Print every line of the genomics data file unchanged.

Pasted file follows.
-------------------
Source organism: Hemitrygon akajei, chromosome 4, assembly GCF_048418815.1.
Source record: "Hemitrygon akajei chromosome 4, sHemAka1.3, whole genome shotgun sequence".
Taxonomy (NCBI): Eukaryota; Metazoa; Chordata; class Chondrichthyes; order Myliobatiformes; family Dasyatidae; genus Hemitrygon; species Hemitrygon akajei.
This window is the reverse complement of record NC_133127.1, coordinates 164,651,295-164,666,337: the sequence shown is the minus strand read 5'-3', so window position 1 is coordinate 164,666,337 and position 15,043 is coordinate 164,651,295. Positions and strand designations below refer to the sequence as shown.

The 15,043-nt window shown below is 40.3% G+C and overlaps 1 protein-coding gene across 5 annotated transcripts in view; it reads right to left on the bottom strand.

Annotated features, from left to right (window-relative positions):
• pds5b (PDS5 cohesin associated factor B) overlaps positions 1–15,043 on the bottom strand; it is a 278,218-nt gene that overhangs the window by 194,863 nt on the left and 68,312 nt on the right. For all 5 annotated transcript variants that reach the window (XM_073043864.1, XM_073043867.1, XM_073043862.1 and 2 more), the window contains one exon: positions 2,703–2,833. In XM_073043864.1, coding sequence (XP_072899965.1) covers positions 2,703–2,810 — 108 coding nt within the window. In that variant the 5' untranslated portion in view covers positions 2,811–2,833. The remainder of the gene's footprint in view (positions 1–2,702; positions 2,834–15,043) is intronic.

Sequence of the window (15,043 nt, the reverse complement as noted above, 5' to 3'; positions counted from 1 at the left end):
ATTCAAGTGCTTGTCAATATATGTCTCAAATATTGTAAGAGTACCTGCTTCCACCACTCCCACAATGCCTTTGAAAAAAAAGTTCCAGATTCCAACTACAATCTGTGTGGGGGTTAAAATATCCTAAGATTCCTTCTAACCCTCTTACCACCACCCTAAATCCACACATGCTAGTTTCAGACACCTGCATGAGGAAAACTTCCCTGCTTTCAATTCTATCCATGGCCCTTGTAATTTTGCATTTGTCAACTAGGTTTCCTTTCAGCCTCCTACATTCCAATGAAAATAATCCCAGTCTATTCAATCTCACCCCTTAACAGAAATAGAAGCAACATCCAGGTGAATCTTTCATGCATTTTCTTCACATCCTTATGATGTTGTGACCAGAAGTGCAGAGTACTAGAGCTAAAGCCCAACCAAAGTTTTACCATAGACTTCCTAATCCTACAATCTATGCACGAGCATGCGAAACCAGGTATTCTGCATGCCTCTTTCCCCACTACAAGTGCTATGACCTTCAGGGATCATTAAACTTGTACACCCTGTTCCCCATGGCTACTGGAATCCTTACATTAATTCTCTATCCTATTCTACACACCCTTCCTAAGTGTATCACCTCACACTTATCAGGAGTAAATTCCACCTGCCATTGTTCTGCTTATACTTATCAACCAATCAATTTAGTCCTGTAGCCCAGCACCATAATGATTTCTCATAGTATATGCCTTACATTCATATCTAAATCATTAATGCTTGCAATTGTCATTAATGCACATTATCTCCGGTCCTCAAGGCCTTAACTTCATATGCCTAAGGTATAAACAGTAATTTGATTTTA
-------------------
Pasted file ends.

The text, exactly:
Source organism: Hemitrygon akajei, chromosome 4, assembly GCF_048418815.1.
Source record: "Hemitrygon akajei chromosome 4, sHemAka1.3, whole genome shotgun sequence".
Taxonomy (NCBI): Eukaryota; Metazoa; Chordata; class Chondrichthyes; order Myliobatiformes; family Dasyatidae; genus Hemitrygon; species Hemitrygon akajei.
This window is the reverse complement of record NC_133127.1, coordinates 164,651,295-164,666,337: the sequence shown is the minus strand read 5'-3', so window position 1 is coordinate 164,666,337 and position 15,043 is coordinate 164,651,295. Positions and strand designations below refer to the sequence as shown.

The 15,043-nt window shown below is 40.3% G+C and overlaps 1 protein-coding gene across 5 annotated transcripts in view; it reads right to left on the bottom strand.

Annotated features, from left to right (window-relative positions):
• pds5b (PDS5 cohesin associated factor B) overlaps positions 1–15,043 on the bottom strand; it is a 278,218-nt gene that overhangs the window by 194,863 nt on the left and 68,312 nt on the right. For all 5 annotated transcript variants that reach the window (XM_073043864.1, XM_073043867.1, XM_073043862.1 and 2 more), the window contains one exon: positions 2,703–2,833. In XM_073043864.1, coding sequence (XP_072899965.1) covers positions 2,703–2,810 — 108 coding nt within the window. In that variant the 5' untranslated portion in view covers positions 2,811–2,833. The remainder of the gene's footprint in view (positions 1–2,702; positions 2,834–15,043) is intronic.

Sequence of the window (15,043 nt, the reverse complement as noted above, 5' to 3'; positions counted from 1 at the left end):
ATTCAAGTGCTTGTCAATATATGTCTCAAATATTGTAAGAGTACCTGCTTCCACCACTCCCACAATGCCTTTGAAAAAAAAGTTCCAGATTCCAACTACAATCTGTGTGGGGGTTAAAATATCCTAAGATTCCTTCTAACCCTCTTACCACCACCCTAAATCCACACATGCTAGTTTCAGACACCTGCATGAGGAAAACTTCCCTGCTTTCAATTCTATCCATGGCCCTTGTAATTTTGCATTTGTCAACTAGGTTTCCTTTCAGCCTCCTACATTCCAATGAAAATAATCCCAGTCTATTCAATCTCACCCCTTAACAGAAATAGAAGCAACATCCAGGTGAATCTTTCATGCATTTTCTTCACATCCTTATGATGTTGTGACCAGAAGTGCAGAGTACTAGAGCTAAAGCCCAACCAAAGTTTTACCATAGACTTCCTAATCCTACAATCTATGCACGAGCATGCGAAACCAGGTATTCTGCATGCCTCTTTCCCCACTACAAGTGCTATGACCTTCAGGGATCATTAAACTTGTACACCCTGTTCCCCATGGCTACTGGAATCCTTACATTAATTCTCTATCCTATTCTACACACCCTTCCTAAGTGTATCACCTCACACTTATCAGGAGTAAATTCCACCTGCCATTGTTCTGCTTATACTTATCAACCAATCAATTTAGTCCTGTAGCCCAGCACCATAATGATTTCTCATAGTATATGCCTTACATTCATATCTAAATCATTAATGCTTGCAATTGTCATTAATGCACATTATCTCCGGTCCTCAAGGCCTTAACTTCATATGCCTAAGGTATAAACAGTAATTTGATTTTA